Highpoint officer had not checked on prisoner later found dead in his cell, inquest hears

Callum Brown

Callum Brown - Credit: Archant

A Highpoint prison officer had not checked on an inmate later found dead in his cell despite recording a check took place, jurors have been told.

Callum Brown, 25, originally from Romford, was found dead by fellow inmates at HMP Highpoint South, near Bury St Edmunds, on April 8, 2013.

At the opening of his inquest on January 11, held at the Farmers Club building, in Northgate Street, Bury, the jury was told that Mr Brown had been transferred from HMP Wormwood Scrubs and was serving a short-term prison sentence for breaching a restraining order.

A statement was read out in court on behalf of his mother Helen Carey, describing her son when he was younger as a “happy little boy, eager to please”.

However, she said as he grew older he was expelled from school and had “behavioural problems”, also associating with a “bad crowd”.


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“Callum was intelligent and had a kind nature,” she said, “but he enjoyed the drama and buzz of being around these people.”

The father of two had been receiving mental health treatment while in prison and had been prescribed various anti-depressants.

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However, the court heard his regular checks stopped towards the end of 2012.

Statements from fellow prisoners were read out yesterday describing how they tried to cut Mr Brown down after he was found hanging in his cell when the doors were unlocked at around 8.15am on the Monday morning.

Prisoners were locked in their cells before 5pm the previous evening, with an operational support grade prison officer patrolling overnight, checking on the welfare of inmates.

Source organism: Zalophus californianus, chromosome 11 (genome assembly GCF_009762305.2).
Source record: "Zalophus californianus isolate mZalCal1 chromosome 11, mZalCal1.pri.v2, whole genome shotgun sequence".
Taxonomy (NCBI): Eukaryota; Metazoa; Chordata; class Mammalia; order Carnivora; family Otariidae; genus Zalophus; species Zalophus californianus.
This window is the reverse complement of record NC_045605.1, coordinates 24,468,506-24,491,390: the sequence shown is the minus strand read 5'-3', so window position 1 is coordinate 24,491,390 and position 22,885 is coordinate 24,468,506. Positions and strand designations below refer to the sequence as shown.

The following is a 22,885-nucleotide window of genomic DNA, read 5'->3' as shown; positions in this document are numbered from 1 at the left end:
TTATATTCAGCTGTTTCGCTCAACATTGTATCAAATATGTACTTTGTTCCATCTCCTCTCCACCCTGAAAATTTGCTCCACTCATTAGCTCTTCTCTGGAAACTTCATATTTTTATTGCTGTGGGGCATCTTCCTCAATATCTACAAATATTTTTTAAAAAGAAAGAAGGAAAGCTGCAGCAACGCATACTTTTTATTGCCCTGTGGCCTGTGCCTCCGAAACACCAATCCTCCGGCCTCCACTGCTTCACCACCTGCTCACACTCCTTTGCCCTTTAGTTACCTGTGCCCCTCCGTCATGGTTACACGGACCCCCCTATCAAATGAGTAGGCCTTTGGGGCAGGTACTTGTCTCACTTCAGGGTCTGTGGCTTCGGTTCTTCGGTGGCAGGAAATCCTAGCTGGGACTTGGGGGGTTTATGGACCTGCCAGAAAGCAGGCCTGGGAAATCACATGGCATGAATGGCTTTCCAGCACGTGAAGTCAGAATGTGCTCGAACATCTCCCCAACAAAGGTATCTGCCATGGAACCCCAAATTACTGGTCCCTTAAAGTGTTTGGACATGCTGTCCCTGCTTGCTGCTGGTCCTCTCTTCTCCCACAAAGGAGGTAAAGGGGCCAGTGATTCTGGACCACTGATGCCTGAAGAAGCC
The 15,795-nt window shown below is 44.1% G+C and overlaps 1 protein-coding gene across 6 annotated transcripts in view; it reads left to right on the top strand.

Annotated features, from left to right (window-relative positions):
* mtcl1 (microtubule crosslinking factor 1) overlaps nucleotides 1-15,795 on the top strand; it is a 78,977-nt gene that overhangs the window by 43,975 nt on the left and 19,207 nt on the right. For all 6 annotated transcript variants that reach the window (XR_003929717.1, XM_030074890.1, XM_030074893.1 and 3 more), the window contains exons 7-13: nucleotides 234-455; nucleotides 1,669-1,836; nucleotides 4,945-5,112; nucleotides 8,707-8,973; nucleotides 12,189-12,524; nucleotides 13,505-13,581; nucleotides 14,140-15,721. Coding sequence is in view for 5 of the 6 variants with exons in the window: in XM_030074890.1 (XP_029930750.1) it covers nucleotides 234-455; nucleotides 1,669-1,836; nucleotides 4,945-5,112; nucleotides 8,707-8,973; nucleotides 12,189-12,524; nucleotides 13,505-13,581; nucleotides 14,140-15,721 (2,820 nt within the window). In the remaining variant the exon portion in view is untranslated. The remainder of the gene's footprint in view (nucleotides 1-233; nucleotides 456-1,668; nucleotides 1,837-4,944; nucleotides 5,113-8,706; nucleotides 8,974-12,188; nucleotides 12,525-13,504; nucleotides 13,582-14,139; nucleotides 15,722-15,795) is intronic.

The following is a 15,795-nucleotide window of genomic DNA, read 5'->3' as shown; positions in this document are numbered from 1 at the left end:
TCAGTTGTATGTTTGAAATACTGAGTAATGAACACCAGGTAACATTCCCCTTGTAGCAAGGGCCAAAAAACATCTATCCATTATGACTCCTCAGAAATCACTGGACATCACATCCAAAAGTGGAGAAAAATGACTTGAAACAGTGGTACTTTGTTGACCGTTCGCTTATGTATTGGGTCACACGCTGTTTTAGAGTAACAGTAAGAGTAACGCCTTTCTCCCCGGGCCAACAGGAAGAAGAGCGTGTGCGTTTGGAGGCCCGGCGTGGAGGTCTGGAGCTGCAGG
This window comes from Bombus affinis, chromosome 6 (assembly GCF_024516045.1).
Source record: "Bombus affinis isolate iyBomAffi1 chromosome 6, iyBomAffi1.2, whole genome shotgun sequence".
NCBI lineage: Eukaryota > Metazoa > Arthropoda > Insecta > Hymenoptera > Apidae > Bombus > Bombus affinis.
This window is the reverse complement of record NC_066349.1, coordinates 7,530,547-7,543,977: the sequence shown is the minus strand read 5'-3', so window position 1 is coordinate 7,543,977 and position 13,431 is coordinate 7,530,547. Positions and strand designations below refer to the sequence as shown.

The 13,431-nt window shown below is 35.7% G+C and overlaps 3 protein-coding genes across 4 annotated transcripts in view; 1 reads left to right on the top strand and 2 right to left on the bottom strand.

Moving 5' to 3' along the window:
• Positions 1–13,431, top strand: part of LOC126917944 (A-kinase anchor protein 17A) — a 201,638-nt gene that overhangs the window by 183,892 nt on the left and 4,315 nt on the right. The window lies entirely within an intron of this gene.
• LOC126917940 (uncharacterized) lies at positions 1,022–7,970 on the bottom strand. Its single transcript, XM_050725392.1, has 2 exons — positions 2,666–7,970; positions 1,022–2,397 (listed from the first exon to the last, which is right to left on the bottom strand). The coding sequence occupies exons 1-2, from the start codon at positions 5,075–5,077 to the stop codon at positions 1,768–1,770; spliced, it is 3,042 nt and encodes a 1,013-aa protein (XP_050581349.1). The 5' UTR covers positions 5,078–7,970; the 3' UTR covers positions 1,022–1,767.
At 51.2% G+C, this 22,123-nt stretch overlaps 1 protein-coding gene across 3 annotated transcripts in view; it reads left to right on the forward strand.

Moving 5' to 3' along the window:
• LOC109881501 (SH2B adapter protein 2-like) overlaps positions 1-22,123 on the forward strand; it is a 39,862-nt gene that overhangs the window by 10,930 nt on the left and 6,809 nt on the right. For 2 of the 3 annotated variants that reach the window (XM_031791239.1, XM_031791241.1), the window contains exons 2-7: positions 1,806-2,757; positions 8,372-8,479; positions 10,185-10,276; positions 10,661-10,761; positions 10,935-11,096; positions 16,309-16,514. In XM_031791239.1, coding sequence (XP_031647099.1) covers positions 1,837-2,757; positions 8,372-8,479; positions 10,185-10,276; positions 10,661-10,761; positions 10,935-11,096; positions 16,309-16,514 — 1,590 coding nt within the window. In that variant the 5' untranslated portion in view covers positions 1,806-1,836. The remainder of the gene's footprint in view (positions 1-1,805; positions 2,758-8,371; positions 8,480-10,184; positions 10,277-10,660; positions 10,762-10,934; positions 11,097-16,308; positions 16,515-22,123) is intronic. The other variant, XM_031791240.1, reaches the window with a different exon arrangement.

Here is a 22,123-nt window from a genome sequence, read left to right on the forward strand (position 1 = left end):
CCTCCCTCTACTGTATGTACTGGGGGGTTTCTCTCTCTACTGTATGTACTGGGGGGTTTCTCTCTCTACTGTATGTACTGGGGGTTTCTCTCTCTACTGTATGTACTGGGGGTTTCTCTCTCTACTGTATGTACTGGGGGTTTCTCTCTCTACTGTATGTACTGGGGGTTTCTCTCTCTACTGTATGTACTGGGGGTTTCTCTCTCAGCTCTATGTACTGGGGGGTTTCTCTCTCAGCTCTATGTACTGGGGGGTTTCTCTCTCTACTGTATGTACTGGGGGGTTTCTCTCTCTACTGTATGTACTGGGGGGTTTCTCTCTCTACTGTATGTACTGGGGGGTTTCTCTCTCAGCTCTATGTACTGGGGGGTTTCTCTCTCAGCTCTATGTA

Detective Sergeant Ann Naylor of Suffolk police said the officer that night Paul Honour had not carried out a 6.45am check.

The court heard when Mr Brown was found around 8.30am he was likely to have been dead a minimum of two hours.

“It’s clear that Mr Honour didn’t undertake his 6.45am check of prisoners, although he had signed the document stating he had and this was confirmed by viewing the prison CCTV,” Det Sgt Naylor said in court.

She said the officer was interviewed by police, however the Crown Prosecution Service took the decision not to prosecute him.

Det Sgt Naylor told the court Mr Honour said in interview he had “no excuse” for not carrying out the check and had received all the relevant training from the prison.

The inquest was told Mr Brown had previously told mental health staff at Highpoint in 2012 he was feeling suicidal and had tried to kill himself, leading mental health staff to enact its care planning system called ACCT (Assessment, Care in Custody, and Teamwork).

This had helped for a while, however the inquest heard Mr Brown then went several months from the end of 2012 onwards without seeing a mental health professional, although he was still taking prescribed antidepressants until his death.

The 11 jurors were told at the outset that following Mr Brown’s death on the morning of April 8, 2013, his mother Miss Carey was not told of the news until the following day, April 9, after the prison said it had difficulty finding details of Mr Brown’s next of kin.

The inquest continues today and is expected to last for five weeks.

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